There is no living being on earth at this moment except myself. I could walk down the halls, and empty rooms would yawn mockingly at me from every side. God, but life is loneliness, despite all the opiates, despite the shrill tinsel gaiety of 'parties' with no purpose, despite the false grinning faces we all wear. And when at last you find someone to whom you feel you can pour out your soul, you stop in shock at the words you utter — they are so rusty, so ugly, so meaningless and feeble from being kept in the small cramped dark inside you so long. Yes, there is joy, fulfillment and companionship — but the loneliness of the soul in it's appalling self-consciousness, is horrible and overpowering.
Sylvia Plath (The Unabridged Journals of Sylvia Plath)
You've never heard of the Trickster King?" Puck asked, shocked. The girls shook their heads. "The Prince of Fairies? Robin Goodfellow? The Imp?" "Do you work for Santa?" Daphne asked. "I'm a fairy, not an elf!" Puck roared. "You really don't know who I am! Doesn't anyone read the classics anymore? Dozens of writers have warned about me. I'm in the most famous of all of William Shakespeare's plays." "I don't remember any Puck in Romeo and Juliet," Sabrina muttered, feeling a little amused at how the boy was reacting to his non-celebrity. "Besides Romeo and Juliet!" Puck shouted. "I'm the star of a Midsummer Night's Dream!" "Congratulation," Sabrina said flatly. "Never read it.
Michael Buckley (The Fairy-Tale Detectives (The Sisters Grimm #1))
If you wear black, then kindly, irritating strangers will touch your arm consolingly and inform you that the world keeps on turning. They're right. It does. However much you beg it to stop. It turns and lets grenadine spill over the horizon, sends hard bars of gold through my window and I wake up and feel happy for three seconds and then I remember. It turns and tips people out of their beds and into their cars, their offices, an avalanche of tiny men and women tumbling through life... All trying not to think about what's waiting at the bottom. Sometimes it turns and sends us reeling into each other's arms. We cling tight, excited and laughing, strangers thrown together on a moving funhouse floor. Intoxicated by the motion we forget all the risks. And then the world turns... And somebody falls off... And oh God it's such a long way down. Numb with shock, we can only stand and watch as they fall away from us, gradually getting smaller... Receding in our memories until they're no longer visible. We gather in cemeteries, tense and silent as if for listening for the impact; the splash of a pebble dropped into a dark well, trying to measure its depth. Trying to measure how far we have to fall. No impact comes; no splash. The moment passes. The world turns and we turn away, getting on with our lives... Wrapping ourselves in comforting banalities to keep us warm against the cold. "Time's a great healer." "At least it was quick." "The world keeps turning." Oh Alec— Alec's dead.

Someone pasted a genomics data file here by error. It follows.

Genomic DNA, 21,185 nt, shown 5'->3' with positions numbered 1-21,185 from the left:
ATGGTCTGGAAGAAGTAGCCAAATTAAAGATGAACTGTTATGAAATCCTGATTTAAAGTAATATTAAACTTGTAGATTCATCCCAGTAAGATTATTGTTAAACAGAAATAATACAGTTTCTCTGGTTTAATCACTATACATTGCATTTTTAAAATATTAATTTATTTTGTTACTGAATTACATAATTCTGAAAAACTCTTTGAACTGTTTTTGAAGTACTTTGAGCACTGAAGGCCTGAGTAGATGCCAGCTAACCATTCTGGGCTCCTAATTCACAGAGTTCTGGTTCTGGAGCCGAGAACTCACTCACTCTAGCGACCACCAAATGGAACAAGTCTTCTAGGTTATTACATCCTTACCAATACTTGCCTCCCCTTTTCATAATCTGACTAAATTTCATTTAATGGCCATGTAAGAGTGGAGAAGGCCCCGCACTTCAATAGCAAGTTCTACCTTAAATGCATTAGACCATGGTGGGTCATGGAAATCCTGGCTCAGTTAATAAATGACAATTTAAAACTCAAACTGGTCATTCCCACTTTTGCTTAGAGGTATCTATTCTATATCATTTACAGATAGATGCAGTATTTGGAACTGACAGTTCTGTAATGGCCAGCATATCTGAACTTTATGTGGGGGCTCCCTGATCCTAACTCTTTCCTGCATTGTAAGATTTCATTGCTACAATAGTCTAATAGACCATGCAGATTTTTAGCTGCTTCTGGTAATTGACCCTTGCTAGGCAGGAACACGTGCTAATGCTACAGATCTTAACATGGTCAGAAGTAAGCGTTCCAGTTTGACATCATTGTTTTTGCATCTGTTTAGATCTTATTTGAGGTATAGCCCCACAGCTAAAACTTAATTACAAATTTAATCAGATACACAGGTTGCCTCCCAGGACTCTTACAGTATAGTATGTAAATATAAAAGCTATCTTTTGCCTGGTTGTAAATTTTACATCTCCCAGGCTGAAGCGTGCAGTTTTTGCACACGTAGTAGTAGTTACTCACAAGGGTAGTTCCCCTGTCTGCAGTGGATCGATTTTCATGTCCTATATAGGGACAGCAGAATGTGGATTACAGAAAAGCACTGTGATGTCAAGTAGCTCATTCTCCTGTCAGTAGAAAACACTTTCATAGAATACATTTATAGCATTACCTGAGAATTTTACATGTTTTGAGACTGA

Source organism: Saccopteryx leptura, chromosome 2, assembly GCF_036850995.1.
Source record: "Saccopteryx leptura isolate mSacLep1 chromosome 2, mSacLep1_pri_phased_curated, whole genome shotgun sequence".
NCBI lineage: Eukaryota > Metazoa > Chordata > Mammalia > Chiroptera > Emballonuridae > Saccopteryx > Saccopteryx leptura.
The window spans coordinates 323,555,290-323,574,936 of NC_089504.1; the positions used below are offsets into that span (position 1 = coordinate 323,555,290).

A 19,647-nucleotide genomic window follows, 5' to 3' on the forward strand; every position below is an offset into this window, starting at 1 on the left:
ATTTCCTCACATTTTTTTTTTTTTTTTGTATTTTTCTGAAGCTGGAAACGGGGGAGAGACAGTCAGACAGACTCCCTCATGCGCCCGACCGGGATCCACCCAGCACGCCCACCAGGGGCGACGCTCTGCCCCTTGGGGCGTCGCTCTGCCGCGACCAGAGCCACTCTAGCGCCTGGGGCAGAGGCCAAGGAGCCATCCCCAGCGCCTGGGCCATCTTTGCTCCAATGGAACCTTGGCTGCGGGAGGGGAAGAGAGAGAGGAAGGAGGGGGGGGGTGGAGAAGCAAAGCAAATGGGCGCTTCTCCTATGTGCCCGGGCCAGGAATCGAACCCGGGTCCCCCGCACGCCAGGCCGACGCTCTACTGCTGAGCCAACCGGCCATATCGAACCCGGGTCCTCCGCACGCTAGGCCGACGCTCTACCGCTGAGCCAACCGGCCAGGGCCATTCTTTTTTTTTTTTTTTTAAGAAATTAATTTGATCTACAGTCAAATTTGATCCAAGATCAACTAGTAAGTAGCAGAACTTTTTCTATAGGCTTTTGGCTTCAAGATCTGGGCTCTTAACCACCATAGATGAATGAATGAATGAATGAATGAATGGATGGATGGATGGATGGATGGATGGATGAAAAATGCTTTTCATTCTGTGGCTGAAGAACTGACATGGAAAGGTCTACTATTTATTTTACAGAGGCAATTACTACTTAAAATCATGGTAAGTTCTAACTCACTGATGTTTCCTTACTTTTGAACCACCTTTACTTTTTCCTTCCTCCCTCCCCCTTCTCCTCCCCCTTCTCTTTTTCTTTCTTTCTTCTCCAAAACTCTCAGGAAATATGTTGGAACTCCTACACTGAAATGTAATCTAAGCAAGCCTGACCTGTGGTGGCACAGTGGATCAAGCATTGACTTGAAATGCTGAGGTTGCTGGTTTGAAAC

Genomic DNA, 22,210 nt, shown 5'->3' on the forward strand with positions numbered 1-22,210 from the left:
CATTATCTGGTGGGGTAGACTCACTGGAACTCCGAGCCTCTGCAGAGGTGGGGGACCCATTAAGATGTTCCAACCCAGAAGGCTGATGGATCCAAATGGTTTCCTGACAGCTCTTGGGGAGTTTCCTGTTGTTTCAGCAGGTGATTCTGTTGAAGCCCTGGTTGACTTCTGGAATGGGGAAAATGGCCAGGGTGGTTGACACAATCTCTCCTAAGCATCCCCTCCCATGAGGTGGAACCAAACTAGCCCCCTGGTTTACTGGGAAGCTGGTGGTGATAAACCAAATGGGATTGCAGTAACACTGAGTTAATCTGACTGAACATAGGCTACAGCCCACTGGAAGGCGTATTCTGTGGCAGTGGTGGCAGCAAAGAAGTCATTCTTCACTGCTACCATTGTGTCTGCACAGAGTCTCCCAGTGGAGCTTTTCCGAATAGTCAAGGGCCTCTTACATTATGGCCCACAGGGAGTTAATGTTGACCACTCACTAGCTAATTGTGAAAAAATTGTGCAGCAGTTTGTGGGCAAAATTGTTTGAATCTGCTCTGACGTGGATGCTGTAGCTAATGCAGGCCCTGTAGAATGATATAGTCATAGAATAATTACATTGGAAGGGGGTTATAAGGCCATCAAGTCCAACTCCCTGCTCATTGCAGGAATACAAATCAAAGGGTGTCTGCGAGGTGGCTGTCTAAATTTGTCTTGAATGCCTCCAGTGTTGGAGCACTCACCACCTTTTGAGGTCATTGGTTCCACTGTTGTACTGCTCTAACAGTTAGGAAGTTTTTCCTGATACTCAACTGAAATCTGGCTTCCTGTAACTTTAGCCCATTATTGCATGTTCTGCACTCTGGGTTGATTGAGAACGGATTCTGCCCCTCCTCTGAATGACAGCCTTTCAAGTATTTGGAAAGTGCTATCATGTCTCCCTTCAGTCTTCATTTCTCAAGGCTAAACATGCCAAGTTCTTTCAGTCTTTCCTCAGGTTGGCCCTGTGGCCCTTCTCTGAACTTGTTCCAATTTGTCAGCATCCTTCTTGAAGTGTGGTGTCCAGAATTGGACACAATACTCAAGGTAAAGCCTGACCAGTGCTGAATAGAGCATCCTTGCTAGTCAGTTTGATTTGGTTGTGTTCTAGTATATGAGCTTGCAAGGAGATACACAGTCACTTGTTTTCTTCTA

Alan Moore (Swamp Thing, Vol. 5: Earth to Earth)
When Luke had descended into the River Styx, he would've had to focus on something important that would hold him to his mortal life. Otherwise he would've dissolved. I had seen Annabeth, and I had a feeling he had too. He had pictured that scene Hestia showed me—of himself in the good old days with Thalia and Annabeth, when he promised they would be a family. Hurting Annabeth in battle had shocked him into remembering that promise. It had allowed his mortal conscience to take over again, and defeat Kronos. His weak spot—his Achilles heel—had saved us all
Rick Riordan (The Last Olympian (Percy Jackson and the Olympians, #5))
The basic project of art is always to make the world whole and comprehensible, to restore it to us in all its glory and its occasional nastiness, not through argument but through feeling, and then to close the gap between you and everything that is not you, and in this way pass from feeling to meaning. It's not something that committees can do. It's not a task achieved by groups or by movements. It's done by individuals, each person mediating in some way between a sense of history and an experience of the world.
Robert Hughes (The Shock of the New)
The rage is growing inside me, overtaking the shock and grief. I can feel it blossoming up behind my ribs. It’s almost a relief, how it obliterates every other feeling in its path.
Lucy Foley (The Guest List)
I don’t feel panic or shock. There’s just a sense of defeat. This is it.
Marieke Nijkamp (This Is Where It Ends)
She fitted in my arms, she always had, and the shock of holding her caused me to feel that my arms had been empty since she had been away.
James Baldwin (Giovanni's Room)
Okay.” “I want the whole deal.” “This is starting to feel like I’m leasing a car or something.” “I’m serious, I want the Irish special.” Nick rolled his eyes and looked up at the ceiling. “Fine. Jesus.
Abigail Roux (Shock & Awe (Sidewinder, #1))
When he kisses me, I cry. I explain it's not because I wish he were someone else, it's because it's such a shock to the system to be desired after feeling so completely abandoned.
Emma Forrest (Your Voice in My Head)
When the initial pain of shock wore off, I thought it strange I should feel the pain of his slap in my chest, but I did, and it hurt more than I ever thought possible.
C.J. Roberts (Seduced in the Dark (The Dark Duet, #2))
There is a feeling of disbelief that comes over you, that takes over, and you kind of go through the motions. You do what you're supposed to do, but in fact you're not there at all.
Frederick Barthelme (Elroy Nights)